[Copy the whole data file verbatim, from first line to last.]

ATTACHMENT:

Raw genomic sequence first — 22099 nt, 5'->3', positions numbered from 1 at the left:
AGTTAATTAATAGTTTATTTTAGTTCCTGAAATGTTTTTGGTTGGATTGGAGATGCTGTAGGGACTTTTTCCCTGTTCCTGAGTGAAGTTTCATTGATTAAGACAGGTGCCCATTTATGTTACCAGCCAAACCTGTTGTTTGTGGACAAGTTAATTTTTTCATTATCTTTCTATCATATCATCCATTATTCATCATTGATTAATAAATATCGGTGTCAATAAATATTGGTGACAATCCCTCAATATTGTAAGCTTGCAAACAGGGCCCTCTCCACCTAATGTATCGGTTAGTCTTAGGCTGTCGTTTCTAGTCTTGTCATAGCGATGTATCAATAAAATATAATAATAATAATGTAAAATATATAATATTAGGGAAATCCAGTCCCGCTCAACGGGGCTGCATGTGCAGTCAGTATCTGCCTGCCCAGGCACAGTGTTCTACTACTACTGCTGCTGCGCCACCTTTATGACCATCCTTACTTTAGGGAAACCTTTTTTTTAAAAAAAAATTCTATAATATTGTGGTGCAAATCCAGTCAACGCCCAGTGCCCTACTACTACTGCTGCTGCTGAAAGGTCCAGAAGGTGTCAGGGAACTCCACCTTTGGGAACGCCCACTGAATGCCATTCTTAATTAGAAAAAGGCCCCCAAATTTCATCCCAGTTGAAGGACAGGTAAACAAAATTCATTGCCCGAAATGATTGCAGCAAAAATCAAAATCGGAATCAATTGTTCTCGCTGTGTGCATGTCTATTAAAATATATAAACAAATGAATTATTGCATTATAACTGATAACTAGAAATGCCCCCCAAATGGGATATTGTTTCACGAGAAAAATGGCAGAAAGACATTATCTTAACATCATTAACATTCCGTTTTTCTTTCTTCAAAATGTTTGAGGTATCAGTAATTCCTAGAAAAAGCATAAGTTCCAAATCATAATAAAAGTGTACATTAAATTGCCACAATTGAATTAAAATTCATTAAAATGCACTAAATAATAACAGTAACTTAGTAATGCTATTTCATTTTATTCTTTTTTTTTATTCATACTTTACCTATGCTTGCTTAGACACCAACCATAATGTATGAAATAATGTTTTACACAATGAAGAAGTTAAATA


Raw genomic sequence first — 22099 nt, 5'->3', positions numbered from 1 at the left:
AGTTAATTAATAGTTTATTTTAGTTCCTGAAATGTTTTTGGTTGGATTGGAGATGCTGTAGGGACTTTTTCCCTGTTCCTGAGTGAAGTTTCATTGATTAAGACAGGTGCCCATTTATGTTACCAGCCAAACCTGTTGTTTGTGGACAAGTTAATTTTTTCATTATCTTTCTATCATATCATCCATTATTCATCATTGATTAATAAATATCGGTGTCAATAAATATTGGTGACAATCCCTCAATATTGTAAGCTTGCAAACAGGGCCCTCTCCACCTAATGTATCGGTTAGTCTTAGGCTGTCGTTTCTAGTCTTGTCATAGCGATGTATCAATAAAATATAATAATAATAATGTAAAATATATAATATTAGGGAAATCCAGTCCCGCTCAACGGGGCTGCATGTGCAGTCAGTATCTGCCTGCCCAGGCACAGTGTTCTACTACTACTGCTGCTGCGCCACCTTTATGACCATCCTTACTTTAGGGAAACCTTTTTTTTAAAAAAAAATTCTATAATATTGTGGTGCAAATCCAGTCAACGCCCAGTGCCCTACTACTACTGCTGCTGCTGAAAGGTCCAGAAGGTGTCAGGGAACTCCACCTTTGGGAACGCCCACTGAATGCCATTCTTAATTAGAAAAAGGCCCCCAAATTTCATCCCAGTTGAAGGACAGGTAAACAAAATTCATTGCCCGAAATGATTGCAGCAAAAATCAAAATCGGAATCAATTGTTCTCGCTGTGTGCATGTCTATTAAAATATATAAACAAATGAATTATTGCATTATAACTGATAACTAGAAATGCCCCCCAAATGGGATATTGTTTCACGAGAAAAATGGCAGAAAGACATTATCTTAACATCATTAACATTCCGTTTTTCTTTCTTCAAAATGTTTGAGGTATCAGTAATTCCTAGAAAAAGCATAAGTTCCAAATCATAATAAAAGTGTACATTAAATTGCCACAATTGAATTAAAATTCATTAAAATGCACTAAATAATAACAGTAACTTAGTAATGCTATTTCATTTTATTCTTTTTTTTTATTCATACTTTACCTATGCTTGCTTAGACACCAACCATAATGTATGAAATAATGTTTTACACAATGAAGAAGTTAAATA